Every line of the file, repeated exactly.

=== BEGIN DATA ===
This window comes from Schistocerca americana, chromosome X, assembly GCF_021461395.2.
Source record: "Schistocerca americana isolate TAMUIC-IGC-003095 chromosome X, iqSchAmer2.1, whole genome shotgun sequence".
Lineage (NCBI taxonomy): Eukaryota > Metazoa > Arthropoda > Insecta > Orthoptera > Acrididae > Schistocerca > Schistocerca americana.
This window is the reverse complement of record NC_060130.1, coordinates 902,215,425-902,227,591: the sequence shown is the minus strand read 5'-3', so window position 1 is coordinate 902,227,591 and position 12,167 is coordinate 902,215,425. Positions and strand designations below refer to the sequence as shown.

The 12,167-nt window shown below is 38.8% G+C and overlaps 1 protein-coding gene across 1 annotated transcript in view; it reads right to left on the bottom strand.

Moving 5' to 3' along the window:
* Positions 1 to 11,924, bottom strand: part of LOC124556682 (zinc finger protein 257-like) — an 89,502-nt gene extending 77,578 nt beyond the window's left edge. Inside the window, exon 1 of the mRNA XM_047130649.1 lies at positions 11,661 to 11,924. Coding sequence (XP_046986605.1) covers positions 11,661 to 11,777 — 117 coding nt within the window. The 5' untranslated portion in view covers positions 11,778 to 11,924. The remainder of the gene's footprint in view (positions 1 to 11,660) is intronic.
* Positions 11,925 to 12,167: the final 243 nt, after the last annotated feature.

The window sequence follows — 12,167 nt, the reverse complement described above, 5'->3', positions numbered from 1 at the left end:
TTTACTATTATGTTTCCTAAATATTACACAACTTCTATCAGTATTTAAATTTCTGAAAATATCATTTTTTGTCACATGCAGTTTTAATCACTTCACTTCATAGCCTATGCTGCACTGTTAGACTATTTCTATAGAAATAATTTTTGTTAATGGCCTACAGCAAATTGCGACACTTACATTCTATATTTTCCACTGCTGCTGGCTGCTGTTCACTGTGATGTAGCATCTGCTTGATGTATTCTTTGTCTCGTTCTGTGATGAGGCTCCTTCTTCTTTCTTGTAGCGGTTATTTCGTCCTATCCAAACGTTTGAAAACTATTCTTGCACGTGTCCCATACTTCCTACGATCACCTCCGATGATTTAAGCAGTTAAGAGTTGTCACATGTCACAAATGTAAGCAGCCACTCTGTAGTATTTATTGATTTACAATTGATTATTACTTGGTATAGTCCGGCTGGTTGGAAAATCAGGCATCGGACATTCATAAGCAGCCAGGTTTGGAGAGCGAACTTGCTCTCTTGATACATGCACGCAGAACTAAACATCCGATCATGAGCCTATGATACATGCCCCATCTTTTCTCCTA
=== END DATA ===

This window comes from Schistocerca americana, chromosome X, assembly GCF_021461395.2.
Source record: "Schistocerca americana isolate TAMUIC-IGC-003095 chromosome X, iqSchAmer2.1, whole genome shotgun sequence".
Lineage (NCBI taxonomy): Eukaryota > Metazoa > Arthropoda > Insecta > Orthoptera > Acrididae > Schistocerca > Schistocerca americana.
This window is the reverse complement of record NC_060130.1, coordinates 902,215,425-902,227,591: the sequence shown is the minus strand read 5'-3', so window position 1 is coordinate 902,227,591 and position 12,167 is coordinate 902,215,425. Positions and strand designations below refer to the sequence as shown.

The 12,167-nt window shown below is 38.8% G+C and overlaps 1 protein-coding gene across 1 annotated transcript in view; it reads right to left on the bottom strand.

Moving 5' to 3' along the window:
* Positions 1 to 11,924, bottom strand: part of LOC124556682 (zinc finger protein 257-like) — an 89,502-nt gene extending 77,578 nt beyond the window's left edge. Inside the window, exon 1 of the mRNA XM_047130649.1 lies at positions 11,661 to 11,924. Coding sequence (XP_046986605.1) covers positions 11,661 to 11,777 — 117 coding nt within the window. The 5' untranslated portion in view covers positions 11,778 to 11,924. The remainder of the gene's footprint in view (positions 1 to 11,660) is intronic.
* Positions 11,925 to 12,167: the final 243 nt, after the last annotated feature.

The window sequence follows — 12,167 nt, the reverse complement described above, 5'->3', positions numbered from 1 at the left end:
TTTACTATTATGTTTCCTAAATATTACACAACTTCTATCAGTATTTAAATTTCTGAAAATATCATTTTTTGTCACATGCAGTTTTAATCACTTCACTTCATAGCCTATGCTGCACTGTTAGACTATTTCTATAGAAATAATTTTTGTTAATGGCCTACAGCAAATTGCGACACTTACATTCTATATTTTCCACTGCTGCTGGCTGCTGTTCACTGTGATGTAGCATCTGCTTGATGTATTCTTTGTCTCGTTCTGTGATGAGGCTCCTTCTTCTTTCTTGTAGCGGTTATTTCGTCCTATCCAAACGTTTGAAAACTATTCTTGCACGTGTCCCATACTTCCTACGATCACCTCCGATGATTTAAGCAGTTAAGAGTTGTCACATGTCACAAATGTAAGCAGCCACTCTGTAGTATTTATTGATTTACAATTGATTATTACTTGGTATAGTCCGGCTGGTTGGAAAATCAGGCATCGGACATTCATAAGCAGCCAGGTTTGGAGAGCGAACTTGCTCTCTTGATACATGCACGCAGAACTAAACATCCGATCATGAGCCTATGATACATGCCCCATCTTTTCTCCTA